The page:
Life review comes naturally…
The meaning of life is to find your gift. The purpose of life is to give it away. – Pablo Picasso
Terry Martin has been looking at the topic of ‘life review’:
William Damon is one of the world’s leading scholars of human development and has done pioneering research on the development of purpose in life.
In 2008 he published the influential book The Path to Purpose: How young people find their calling in life (First Free Press, 2008), and in 2021 he published his most recent book A Round of Golf with My Father: The new psychology of exploring your past to make peace with your present (Templeton Press, 2021). He discusses this latest book in a podcast, ‘Conversations with Mark Bauerlein’, which can be accessed through the First Things website: firstthings.com/blogs/firstthoughts/2022/03/past-present-peace
Although his 2008 book is primarily addressed to young people, in his own experience of life review, as recounted in his latest book, Damon is also addressing older people.
He discovered, at age 60, that the father he had never known – since he had walked out on his mother before Damon was born – had lived a very worthy and purposeful life. Damon, with much difficulty, found it in him to forgive his father for this one major transgression of his life and to connect with half-sisters of whom he had hitherto been unaware.
Sharif et al. (2018) explain the concept of life review thus:
‘The concept of life review was first introduced by Butler in his 1963 article. Butler proposed that life review is a natural process which we all resort to when we are approaching the end of our lives. He defined life review as a natural event in which an individual recalls his/her past experiences, evaluates them, and analyses them in order to achieve a more profound self-concept. In 1974, by presenting a framework for this developmental task, Butler made the life review more purposeful and suggested it as a form of therapy.’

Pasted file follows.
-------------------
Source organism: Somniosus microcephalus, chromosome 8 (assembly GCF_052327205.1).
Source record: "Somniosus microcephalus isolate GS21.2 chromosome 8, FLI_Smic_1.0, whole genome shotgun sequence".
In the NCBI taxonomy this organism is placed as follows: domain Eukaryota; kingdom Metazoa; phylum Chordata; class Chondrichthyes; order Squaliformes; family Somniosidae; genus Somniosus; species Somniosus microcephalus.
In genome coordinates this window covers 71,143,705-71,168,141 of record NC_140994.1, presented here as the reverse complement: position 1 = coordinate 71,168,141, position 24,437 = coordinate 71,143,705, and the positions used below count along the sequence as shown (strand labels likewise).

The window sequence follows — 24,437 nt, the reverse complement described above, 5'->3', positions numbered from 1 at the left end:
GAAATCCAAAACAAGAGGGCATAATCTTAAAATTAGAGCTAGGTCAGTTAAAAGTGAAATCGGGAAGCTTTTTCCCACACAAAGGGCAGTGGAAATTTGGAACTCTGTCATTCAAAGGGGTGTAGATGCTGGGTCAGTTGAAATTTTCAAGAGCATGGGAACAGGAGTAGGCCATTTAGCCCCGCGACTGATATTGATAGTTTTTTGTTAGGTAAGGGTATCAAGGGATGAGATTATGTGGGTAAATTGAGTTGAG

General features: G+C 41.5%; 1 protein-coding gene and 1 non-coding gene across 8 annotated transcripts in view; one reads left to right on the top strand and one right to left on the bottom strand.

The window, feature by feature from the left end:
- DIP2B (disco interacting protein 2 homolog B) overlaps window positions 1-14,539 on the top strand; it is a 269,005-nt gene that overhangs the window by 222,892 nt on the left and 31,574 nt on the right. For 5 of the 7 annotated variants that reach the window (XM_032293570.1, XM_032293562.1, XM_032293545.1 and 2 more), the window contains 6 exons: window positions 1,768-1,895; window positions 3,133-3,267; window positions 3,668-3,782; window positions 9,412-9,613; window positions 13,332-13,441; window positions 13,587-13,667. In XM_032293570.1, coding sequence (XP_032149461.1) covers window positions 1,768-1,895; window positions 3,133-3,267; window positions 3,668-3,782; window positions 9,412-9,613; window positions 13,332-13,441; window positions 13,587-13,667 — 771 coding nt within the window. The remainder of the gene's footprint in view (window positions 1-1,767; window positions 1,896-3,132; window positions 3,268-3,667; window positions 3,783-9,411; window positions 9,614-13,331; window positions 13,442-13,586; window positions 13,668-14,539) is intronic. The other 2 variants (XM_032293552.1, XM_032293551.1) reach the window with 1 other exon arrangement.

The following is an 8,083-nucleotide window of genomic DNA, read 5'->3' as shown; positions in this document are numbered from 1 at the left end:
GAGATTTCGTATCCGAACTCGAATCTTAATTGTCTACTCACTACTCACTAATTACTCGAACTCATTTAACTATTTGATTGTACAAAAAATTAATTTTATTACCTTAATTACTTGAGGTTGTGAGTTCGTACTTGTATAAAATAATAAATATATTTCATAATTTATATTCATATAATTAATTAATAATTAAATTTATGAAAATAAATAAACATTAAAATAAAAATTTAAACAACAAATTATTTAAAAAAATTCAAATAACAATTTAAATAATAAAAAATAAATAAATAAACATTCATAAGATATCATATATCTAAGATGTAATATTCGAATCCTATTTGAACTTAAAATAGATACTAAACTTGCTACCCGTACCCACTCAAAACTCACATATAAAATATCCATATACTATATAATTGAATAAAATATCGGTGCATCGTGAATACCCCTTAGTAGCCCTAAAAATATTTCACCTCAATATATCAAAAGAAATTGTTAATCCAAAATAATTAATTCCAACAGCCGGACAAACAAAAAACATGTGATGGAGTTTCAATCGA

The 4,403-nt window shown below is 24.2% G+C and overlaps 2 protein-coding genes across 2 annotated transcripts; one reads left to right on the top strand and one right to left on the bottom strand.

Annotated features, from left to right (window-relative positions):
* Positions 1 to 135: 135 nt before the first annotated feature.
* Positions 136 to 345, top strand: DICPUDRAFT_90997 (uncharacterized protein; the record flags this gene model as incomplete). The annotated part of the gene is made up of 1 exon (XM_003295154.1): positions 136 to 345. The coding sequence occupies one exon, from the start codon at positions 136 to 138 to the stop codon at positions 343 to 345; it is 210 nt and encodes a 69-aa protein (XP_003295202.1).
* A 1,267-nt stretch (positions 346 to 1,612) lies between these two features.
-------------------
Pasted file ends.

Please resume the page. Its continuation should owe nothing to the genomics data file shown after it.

By gaining an understanding of the meaning of what had happened to him by undertaking an in-depth life review, Damon discovered a new sense of purpose to his life. Although a formal life review is more the provenance of qualified psychologists, those of us working with older people can draw upon the insights of a life review to inform our conversations.
Robert N. Butler, ‘The Life Review: An interpretation of reminiscence in the aged’, Psychiatry 26:1 (1963), pp. 65–76.
William Damon, The Path to Purpose: How young people find their calling in life (First Free Press, 2008).
William Damon, A Round of Golf with My Father: The new psychology of exploring your past to make peace with your present (Templeton Press, 2021).
Terry Eagleton,The Meaning of Life: A very short introduction (Oxford University Press, 2008).
Farkhondeh Sharif et al., ‘Effectiveness of life review therapy on quality of life in the late life at day care centers of Shiraz, Iran: A randomized controlled trial’, International Journal of Community Based Nursing and Midwifery 6.2 (2018), pp. 136–145.
Paul Wong, ‘Differentiating between meaning and purpose, and why it matters’, 2017, drpaulwong.com/differentiating-between-meaning-and-purpose-and-why-it-matters
Terry Martin, March 2022.
Terry is a trustee of the Southampton charity Caraway.